Maybe the industry needs to ask some serious questions about the work of the Canadian Swine Health Intelligence Network; why isn’t the industry coming forward and for what reasons to support it financially.
CSHIN manager Dr. Chris Byra is encouraging stakeholders within Canada’s pork industry to support resumption of Canada’s national swine health surveillance system.
“We’ve had several examples of how the system can be of value in providing an early warning of developing disease trends and, in the case of PED, the Data Network demonstrated its ability to substantiate that a disease was not present in Canada,” said Byra. “Other countries seem to be modeling things after CSHIN.”
He says the person with the original ideas here, Dr. John Berezowski, is in Europe now and together four countries are building a similar system under his guidance. Australia has gone that route and the U.S. has a large project in 15 states to do something similar.
“I think at this point we’re ahead of the game or ahead of the world and the fact that people are copying what we’re doing is probably an indication that we might be on the right track,” Byra said. “We have a number of anecdotal examples that make us realize this is a system that’s capable of doing pretty much what we said it would in detecting emerging diseases and doing some analytical work with producer diseases that right now nobody is doing on a national basis and I think it should be supported.”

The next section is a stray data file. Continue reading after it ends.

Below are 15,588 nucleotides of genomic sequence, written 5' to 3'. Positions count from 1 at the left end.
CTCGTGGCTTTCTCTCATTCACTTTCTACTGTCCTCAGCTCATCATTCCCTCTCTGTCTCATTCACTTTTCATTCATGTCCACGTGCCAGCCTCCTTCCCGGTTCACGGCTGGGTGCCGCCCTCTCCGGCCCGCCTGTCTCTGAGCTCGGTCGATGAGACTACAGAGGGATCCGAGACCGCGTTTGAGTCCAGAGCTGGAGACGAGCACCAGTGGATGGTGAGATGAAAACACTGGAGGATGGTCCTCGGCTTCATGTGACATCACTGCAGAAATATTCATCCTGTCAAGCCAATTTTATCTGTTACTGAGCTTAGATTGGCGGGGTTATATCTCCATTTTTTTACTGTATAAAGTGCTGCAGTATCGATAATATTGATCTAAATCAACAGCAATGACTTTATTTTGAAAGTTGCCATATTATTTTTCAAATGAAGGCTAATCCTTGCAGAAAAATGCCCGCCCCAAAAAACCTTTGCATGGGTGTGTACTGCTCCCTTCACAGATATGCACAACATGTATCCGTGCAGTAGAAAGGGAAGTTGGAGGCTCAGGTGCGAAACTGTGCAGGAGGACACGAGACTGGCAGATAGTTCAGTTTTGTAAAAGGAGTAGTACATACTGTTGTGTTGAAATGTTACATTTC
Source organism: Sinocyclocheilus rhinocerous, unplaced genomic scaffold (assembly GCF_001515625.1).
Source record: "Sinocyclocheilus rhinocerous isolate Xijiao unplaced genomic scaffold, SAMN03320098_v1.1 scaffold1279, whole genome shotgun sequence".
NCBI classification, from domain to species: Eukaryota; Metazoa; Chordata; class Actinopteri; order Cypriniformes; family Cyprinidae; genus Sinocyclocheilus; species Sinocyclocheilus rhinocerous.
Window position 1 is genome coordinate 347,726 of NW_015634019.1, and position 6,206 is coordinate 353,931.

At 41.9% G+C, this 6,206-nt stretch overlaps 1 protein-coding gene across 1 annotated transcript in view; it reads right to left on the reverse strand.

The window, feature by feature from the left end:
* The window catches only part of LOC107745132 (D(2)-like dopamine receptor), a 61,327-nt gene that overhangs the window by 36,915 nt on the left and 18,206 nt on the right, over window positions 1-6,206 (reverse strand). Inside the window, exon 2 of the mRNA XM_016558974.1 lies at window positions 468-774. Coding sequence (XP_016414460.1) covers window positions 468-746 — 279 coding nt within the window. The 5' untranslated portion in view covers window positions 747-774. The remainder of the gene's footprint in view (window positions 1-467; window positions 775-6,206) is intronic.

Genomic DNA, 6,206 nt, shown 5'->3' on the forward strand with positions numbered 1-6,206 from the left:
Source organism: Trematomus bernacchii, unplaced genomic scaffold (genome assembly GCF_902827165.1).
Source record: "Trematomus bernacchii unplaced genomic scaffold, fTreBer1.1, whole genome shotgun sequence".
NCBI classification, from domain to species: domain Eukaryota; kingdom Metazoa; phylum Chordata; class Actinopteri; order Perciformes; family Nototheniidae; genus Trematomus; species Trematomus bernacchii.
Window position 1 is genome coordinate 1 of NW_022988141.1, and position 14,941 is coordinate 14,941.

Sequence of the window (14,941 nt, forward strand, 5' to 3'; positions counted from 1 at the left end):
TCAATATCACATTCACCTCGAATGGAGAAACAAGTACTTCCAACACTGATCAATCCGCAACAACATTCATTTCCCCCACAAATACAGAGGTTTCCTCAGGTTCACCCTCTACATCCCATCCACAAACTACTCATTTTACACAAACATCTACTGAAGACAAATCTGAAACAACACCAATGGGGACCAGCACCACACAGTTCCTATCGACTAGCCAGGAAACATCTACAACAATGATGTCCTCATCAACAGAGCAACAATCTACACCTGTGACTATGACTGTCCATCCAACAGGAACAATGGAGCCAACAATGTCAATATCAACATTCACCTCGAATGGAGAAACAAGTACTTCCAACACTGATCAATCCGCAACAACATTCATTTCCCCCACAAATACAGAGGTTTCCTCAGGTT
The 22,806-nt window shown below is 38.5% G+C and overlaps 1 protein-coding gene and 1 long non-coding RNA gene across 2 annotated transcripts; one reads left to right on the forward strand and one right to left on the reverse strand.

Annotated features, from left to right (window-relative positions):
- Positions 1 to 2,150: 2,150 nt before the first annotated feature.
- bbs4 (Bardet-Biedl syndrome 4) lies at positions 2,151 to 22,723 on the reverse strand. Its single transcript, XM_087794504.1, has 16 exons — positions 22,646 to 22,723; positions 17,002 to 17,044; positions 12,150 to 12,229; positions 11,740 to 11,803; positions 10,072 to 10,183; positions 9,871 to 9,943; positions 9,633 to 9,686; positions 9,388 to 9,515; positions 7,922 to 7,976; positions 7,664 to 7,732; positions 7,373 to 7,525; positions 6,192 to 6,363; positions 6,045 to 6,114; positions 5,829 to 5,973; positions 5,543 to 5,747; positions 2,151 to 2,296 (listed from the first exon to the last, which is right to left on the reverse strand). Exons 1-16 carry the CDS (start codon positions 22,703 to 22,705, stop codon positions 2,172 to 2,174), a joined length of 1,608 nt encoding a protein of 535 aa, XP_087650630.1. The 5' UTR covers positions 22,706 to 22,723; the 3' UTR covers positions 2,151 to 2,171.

He strongly encourages anyone who is concerned that it shuts down to contact the Canadian Pork Council or Agriculture Canada about continuation of this.
“I’m fairly certain that funding for this down the road, assuming it does start up again, will come from multiple places not just producers. There’ll be multiple stakeholders. Some have already come forward,” he adds.
Dr. Byra says the network has vastly improved the communication between vets and producers and is probably the least expensive emerging disease surveillance system available. •
— By Harry Siemens